Written by Gavin Scott — The Age of Exodus is a welcome return for Gavin Scott’s series, which places ex-SOE operative and Oxford scholar Duncan Forrester at the heart of great moments in 20th century history.
This third novel is set in 1947 as Great Britain decides what to do with its Palestine mandate. The foreign secretary Ernest Bevin has set a course to renege on a previous government’s promise to partition the land to create an independent Jewish state for fear of what will happen to the local Arab population, and as a result there have been death threats and even attempted assassinations against him. Meanwhile, prominent Zionists abroad, both in public and in private, act to support the Jewish paramilitary groups attacking British forces in Palestine.
Forrester trained some of these groups during World War II to act against any potential Axis incursion in the Middle East, and accepts Bevin’s invitation to act as his bodyguard during a trip to the newly-formed United Nations in New York, where the matter will be decided. The idea is for Forrester to travel in the guise of a historian attending a local academic conference, and should he spot anyone familiar to him during his time in Palestine, then he can warn Bevin’s security detail.
Forrester is leaving the country under a cloud, feeling that he has failed to save the life of a young man who had come to him for help. Charles Templar, who worked at the Foreign Office after returning from the War, has been receiving a series of threatening letters referring to a Sumerian artefact he acquired during his convalescence in Egypt after being injured in action. The cylinder seal relates to a mythological demon called Asag and the notes, which are written in an ancient language, threaten Asag’s revenge unless the seal is given up. Before Forrester can make headway with his investigation, Templar is found dead in the British Museum, his chest crushed.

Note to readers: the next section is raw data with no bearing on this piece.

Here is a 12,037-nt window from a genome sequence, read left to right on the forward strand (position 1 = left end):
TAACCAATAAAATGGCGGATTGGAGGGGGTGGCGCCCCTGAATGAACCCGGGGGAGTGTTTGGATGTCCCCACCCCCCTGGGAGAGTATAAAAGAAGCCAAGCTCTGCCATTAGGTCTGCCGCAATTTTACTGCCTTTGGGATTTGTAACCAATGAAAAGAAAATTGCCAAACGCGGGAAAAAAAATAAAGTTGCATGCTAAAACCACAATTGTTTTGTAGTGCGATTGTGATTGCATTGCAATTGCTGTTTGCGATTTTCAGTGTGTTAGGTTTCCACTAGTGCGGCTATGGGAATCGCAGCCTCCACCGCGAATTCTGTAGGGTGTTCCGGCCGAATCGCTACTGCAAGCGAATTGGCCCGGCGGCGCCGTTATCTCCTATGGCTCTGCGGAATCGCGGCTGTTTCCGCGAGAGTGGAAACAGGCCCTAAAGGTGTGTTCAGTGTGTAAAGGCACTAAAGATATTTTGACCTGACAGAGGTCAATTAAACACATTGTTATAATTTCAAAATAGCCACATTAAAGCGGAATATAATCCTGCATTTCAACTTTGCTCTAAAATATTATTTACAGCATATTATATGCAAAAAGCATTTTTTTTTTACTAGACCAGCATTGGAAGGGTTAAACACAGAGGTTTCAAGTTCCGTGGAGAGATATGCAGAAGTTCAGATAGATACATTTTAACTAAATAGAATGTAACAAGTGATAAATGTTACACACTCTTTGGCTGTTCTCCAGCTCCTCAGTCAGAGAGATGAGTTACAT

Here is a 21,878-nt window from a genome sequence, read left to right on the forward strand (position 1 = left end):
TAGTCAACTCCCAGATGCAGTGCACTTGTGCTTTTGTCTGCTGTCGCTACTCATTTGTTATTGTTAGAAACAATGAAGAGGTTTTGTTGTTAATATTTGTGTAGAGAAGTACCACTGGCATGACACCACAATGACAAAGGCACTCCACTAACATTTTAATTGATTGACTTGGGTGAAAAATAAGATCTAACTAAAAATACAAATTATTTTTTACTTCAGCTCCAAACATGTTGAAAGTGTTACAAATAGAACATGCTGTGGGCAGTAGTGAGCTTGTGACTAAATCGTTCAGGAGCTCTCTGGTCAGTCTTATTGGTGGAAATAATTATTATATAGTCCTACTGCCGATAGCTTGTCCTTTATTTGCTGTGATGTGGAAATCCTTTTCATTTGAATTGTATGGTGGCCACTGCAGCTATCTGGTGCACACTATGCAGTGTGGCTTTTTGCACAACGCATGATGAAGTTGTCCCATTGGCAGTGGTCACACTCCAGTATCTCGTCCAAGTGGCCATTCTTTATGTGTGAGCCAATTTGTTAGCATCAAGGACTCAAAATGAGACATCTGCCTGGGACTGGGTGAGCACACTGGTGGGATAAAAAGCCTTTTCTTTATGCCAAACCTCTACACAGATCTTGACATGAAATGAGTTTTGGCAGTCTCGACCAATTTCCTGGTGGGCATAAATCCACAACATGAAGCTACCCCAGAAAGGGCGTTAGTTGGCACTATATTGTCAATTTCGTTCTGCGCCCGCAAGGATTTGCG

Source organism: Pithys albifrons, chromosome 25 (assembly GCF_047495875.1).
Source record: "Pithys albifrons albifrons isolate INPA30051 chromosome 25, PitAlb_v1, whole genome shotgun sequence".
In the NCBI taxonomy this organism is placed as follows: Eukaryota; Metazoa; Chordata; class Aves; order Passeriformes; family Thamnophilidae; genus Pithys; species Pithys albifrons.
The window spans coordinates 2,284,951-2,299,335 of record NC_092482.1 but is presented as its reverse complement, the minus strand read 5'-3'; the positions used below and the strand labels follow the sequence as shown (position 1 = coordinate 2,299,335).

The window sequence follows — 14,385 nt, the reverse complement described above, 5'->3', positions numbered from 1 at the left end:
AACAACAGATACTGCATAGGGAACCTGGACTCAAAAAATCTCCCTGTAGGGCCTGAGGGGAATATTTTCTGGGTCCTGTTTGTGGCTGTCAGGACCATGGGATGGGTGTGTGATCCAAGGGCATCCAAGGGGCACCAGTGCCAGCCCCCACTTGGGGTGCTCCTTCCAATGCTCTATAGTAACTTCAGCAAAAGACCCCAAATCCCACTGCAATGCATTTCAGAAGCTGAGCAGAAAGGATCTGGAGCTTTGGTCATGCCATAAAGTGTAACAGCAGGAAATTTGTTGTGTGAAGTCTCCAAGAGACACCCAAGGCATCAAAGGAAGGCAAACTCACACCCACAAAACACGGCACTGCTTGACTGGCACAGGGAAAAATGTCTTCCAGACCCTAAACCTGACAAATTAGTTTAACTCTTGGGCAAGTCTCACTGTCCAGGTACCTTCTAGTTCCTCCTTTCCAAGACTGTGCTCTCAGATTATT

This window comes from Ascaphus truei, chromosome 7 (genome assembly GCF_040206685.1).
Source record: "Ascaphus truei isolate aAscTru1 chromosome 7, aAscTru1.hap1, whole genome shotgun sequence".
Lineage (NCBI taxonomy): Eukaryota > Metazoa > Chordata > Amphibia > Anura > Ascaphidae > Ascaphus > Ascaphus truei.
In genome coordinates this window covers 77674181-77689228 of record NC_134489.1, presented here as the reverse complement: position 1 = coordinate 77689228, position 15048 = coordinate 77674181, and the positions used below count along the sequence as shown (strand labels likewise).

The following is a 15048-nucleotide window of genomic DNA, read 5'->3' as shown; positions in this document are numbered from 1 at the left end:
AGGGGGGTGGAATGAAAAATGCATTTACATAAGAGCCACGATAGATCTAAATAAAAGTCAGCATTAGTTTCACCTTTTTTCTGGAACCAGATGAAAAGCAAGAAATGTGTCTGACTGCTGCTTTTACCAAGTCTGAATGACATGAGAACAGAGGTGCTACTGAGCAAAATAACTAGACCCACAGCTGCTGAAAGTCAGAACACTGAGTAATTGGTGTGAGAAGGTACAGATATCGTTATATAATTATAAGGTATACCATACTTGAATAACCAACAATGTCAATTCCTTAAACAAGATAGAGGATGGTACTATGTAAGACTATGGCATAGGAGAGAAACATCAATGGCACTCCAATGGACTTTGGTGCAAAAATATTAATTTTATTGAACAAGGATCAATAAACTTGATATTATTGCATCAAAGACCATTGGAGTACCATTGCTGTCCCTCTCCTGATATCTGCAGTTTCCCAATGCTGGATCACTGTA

Two strands of investigation present themselves to Forrester. The first is a potential schism in London’s occult community, and brings Alistair Crowley in to the picture. The second involves Templar’s wife, Angela Shearer, the famous and beautiful actress. Forrester’s interview with her is cut short by the separate arrival of two of her lovers – the German philosopher and playwright Arthur Koestler, and the industrial magnate Jack Casement. Both are known for their fiery outbursts.
On his voyage across the Atlantic, two incidents suggest to Forrester that his unofficial murder inquiry may be related to not just Bevin’s visit to New York, but the whole resolution of the Palestine question. The first is Casement’s appearance on board the Liner, and the second is an assault on him during a walk on the fog-shrouded deck, when his assailant tries first to throw him overboard, and then to crush him.
The Age of Exodus is a delight. Forrester is a slightly old-fashioned hero, muscular and certain of his morals even if he is unsure at first of his view of what should happen to Palestine (and Israel). There is a wealth of historical detail in the novel, and Scott, using Forrester’s inner deliberations, guides us through the moral maze, putting forward what seems to be a fair representation of all sides. The murder investigation is not neglected, and the novel entertains just as much as it educates. A dramatic shoot out at the New York docks and a perilous journey back across the Atlantic on a ferry bound for Europe to collect Jewish refugees provides plenty of opportunity for Forrester to show his cool head and fighting skills. A doomed romance between Forrester and his ex-fiancée’s sister completes a solid all-round entertainment.
CFL Rating: 5 Stars